Many Tiny Feet

by Mary E. Lowd

Originally published in New Myths, September 2017


“S’lisha sang to the arachnids in the guttural, bellowing tones of her native language — a sound that the humans onboard had compared to a giant frog dying.”

S’lisha traced her scaly claw over the transparent metal surface of the incubator.  It was the most complex cargo crate that she’d ever seen — heating and cooling coils all around the sides, a humidifier built into the base, and brackets inside to hold all of the eggs carefully in place.  It had come with detailed instructions for all the settings — cool at first, but warmer and moister over time. Continue reading “Many Tiny Feet”

On the Difference Between AI Cats and Actual Cats: A Love Story

by Daniel Lowd and Mary E. Lowd

A Deep Sky Anchor Original, February 2023


“Because even malicious AIs want to be liked. And people like cats.”

They Might Be Cats:  A Lecture on the Prevalence of Simulated Cats in Media (Social and Otherwise!) by renowned feline expert and AI trainer, Professor Andrea Middon

(Closed captioning provided by Mew Mew Twinklepaws.)

* * *

[Prof. Middon enters stage left.  Walks to the middle of the stage, nodding and waving at the audience (who are not visible on the screen).] Continue reading “On the Difference Between AI Cats and Actual Cats: A Love Story”

Flowers Want to Be Free

by Mary E. Lowd

A Deep Sky Anchor Original, January 2023


“Sometimes, you hear about a dandelion managing to grow up from a crack in the concrete somewhere in the city. People who are lucky enough to find it go viral instantly with their pictures.”

The city stretches as far as I know in every direction.  Some kids at school say it covers the entire world, wrapping the globe of our planet in concrete snakes and strangling tentacles, dimpling its surface with metal and glass towers.  I don’t know if they’re right.  The websites that would tell me for sure — the good, scientific, trustworthy ones — are behind paywalls, and my parents say we can’t trust what we read on the free sites.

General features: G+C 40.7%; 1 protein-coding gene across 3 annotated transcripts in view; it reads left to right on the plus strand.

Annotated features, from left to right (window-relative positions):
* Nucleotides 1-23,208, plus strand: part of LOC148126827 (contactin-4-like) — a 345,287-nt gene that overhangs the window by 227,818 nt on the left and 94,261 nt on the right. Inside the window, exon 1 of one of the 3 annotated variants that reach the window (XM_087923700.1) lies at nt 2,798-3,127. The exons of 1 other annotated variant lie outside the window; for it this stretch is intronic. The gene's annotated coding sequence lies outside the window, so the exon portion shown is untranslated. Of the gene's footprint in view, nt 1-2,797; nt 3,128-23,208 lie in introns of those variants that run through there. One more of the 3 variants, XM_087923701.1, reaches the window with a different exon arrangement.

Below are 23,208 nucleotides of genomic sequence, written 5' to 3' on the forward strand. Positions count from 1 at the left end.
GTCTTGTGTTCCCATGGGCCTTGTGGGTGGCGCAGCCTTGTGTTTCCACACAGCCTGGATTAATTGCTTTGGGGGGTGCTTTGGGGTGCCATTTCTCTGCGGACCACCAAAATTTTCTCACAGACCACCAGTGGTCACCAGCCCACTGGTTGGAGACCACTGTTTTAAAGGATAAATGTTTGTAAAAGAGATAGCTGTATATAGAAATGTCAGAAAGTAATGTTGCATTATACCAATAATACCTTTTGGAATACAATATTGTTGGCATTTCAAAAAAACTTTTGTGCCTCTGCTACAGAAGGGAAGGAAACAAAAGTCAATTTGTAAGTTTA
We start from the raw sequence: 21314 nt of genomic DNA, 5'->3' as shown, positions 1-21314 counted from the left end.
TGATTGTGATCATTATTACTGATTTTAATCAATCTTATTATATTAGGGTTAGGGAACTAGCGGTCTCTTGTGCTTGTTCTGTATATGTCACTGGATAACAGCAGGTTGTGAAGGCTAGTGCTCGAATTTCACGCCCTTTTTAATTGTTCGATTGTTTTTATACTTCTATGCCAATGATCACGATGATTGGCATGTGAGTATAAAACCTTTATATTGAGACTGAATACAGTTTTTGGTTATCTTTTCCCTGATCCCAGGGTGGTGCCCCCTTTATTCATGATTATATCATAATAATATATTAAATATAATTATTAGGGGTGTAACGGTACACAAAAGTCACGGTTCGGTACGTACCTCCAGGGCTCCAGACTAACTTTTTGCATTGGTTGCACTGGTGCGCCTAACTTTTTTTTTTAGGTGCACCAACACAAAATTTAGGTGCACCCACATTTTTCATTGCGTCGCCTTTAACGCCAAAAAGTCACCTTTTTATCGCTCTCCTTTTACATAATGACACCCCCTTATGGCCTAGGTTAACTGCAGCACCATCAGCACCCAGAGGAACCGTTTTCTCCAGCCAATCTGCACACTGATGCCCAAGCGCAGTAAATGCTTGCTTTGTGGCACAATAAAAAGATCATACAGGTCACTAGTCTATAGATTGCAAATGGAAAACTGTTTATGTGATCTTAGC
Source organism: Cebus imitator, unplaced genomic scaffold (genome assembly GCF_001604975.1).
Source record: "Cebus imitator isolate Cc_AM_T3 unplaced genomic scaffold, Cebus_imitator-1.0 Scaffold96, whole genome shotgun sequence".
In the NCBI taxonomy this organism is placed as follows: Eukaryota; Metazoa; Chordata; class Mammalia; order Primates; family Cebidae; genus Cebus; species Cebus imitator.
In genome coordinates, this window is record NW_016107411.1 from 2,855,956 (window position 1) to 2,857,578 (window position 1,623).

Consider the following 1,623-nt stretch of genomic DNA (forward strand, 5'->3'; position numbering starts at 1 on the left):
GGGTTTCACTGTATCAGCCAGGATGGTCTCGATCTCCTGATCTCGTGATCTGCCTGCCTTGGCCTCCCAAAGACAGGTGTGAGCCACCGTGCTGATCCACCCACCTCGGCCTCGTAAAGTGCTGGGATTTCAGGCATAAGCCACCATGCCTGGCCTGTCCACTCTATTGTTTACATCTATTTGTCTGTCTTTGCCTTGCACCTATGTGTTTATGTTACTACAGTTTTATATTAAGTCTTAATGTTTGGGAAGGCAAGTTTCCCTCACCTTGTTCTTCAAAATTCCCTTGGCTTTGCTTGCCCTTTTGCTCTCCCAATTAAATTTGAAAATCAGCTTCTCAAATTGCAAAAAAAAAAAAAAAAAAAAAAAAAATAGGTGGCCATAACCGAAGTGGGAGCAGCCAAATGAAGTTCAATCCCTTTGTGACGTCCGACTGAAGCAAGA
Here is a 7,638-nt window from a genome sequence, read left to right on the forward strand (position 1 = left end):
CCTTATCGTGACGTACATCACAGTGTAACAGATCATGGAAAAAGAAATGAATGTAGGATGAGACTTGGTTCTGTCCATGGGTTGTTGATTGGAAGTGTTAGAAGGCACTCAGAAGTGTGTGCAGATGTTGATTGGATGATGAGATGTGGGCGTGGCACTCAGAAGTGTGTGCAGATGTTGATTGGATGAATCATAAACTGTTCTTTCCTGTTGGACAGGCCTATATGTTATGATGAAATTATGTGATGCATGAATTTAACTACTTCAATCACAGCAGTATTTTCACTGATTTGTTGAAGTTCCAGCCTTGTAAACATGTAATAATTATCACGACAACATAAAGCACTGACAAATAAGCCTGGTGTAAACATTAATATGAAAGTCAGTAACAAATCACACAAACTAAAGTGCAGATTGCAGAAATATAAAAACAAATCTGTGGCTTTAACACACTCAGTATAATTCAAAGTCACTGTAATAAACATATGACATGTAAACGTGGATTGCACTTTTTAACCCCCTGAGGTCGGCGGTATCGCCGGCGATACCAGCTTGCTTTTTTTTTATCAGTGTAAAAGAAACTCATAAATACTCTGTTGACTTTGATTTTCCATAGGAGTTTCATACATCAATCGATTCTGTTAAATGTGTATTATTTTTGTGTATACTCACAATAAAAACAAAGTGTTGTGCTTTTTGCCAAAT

I know we can’t trust what we’re taught in school. Continue reading “Flowers Want to Be Free”

Why You Should Follow Me Back on Social Media

by Mary E. Lowd

A Deep Sky Anchor Original, December 2022


“In none of those alternate dimensions, all those tangled webs and threads of the multiverse that I can access through my multi-verse-telescope-o-meter, have you ever once … followed me back.”

1. I’ve consulted with the Oracle of Delphi and asked her whether you and I would ever be friends. She said we would be the best of friends, and Apollo would sing songs of our friendship on Mount Olympus.  Hestia will smile, sweetly and secretly, as she stirs her hearth fires and thinks of our friendship.  Bacchanals will be held in our friendship’s honor.

2. I have a time travel machine, and that’s just really cool. After you’ve followed me back on social media, and we become friends (good friends; I don’t let just anyone use my time machine) I’ll let you use it.   Continue reading “Why You Should Follow Me Back on Social Media”

Of Starwhals and Spaceships

by Mary E. Lowd

Originally published in Daily Science Fiction, January 2018


“None of them answered Chlooie when she pinged them with her radio waves. It was like they were dead inside. Creepy.”

A metal behemoth cruised through the nebula, cool and casual, like it didn’t care about any of the frolicking younglings and their sing-song radio waves or the older starwhals jockeying for territory, rearranging the ambient dust into moats and walls.

The attitude of the metal creature — the complete nonchalance — intrigued Chlooie, and she followed it on its strangely linear course through the nebula. Continue reading “Of Starwhals and Spaceships”

The Unshelled

by Mary E. Lowd

Originally published in Shark Week: An Ocean Anthology, June 2021


“Cmdr. Wilker peered at the creature, trying to make out a recognizable face — some part of it that he should look at while addressing it.”